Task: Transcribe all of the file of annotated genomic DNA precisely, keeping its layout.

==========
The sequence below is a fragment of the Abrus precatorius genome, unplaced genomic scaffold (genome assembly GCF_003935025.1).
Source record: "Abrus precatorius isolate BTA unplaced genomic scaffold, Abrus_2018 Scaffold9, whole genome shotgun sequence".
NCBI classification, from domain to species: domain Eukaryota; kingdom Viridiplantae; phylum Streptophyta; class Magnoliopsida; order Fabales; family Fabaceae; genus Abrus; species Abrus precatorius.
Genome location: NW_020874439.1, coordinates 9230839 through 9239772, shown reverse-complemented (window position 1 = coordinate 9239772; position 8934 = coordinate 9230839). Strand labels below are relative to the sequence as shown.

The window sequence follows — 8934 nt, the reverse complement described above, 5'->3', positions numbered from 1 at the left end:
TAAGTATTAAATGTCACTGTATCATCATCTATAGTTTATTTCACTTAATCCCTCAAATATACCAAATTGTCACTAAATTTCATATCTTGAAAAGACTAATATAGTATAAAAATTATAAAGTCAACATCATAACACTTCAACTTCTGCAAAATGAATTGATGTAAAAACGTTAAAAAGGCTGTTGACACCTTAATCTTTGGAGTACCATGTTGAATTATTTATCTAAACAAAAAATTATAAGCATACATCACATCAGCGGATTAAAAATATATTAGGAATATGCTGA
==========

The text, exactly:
The sequence below is a fragment of the Abrus precatorius genome, unplaced genomic scaffold (genome assembly GCF_003935025.1).
Source record: "Abrus precatorius isolate BTA unplaced genomic scaffold, Abrus_2018 Scaffold9, whole genome shotgun sequence".
NCBI classification, from domain to species: domain Eukaryota; kingdom Viridiplantae; phylum Streptophyta; class Magnoliopsida; order Fabales; family Fabaceae; genus Abrus; species Abrus precatorius.
Genome location: NW_020874439.1, coordinates 9230839 through 9239772, shown reverse-complemented (window position 1 = coordinate 9239772; position 8934 = coordinate 9230839). Strand labels below are relative to the sequence as shown.

The window sequence follows — 8934 nt, the reverse complement described above, 5'->3', positions numbered from 1 at the left end:
TAAGTATTAAATGTCACTGTATCATCATCTATAGTTTATTTCACTTAATCCCTCAAATATACCAAATTGTCACTAAATTTCATATCTTGAAAAGACTAATATAGTATAAAAATTATAAAGTCAACATCATAACACTTCAACTTCTGCAAAATGAATTGATGTAAAAACGTTAAAAAGGCTGTTGACACCTTAATCTTTGGAGTACCATGTTGAATTATTTATCTAAACAAAAAATTATAAGCATACATCACATCAGCGGATTAAAAATATATTAGGAATATGCTGA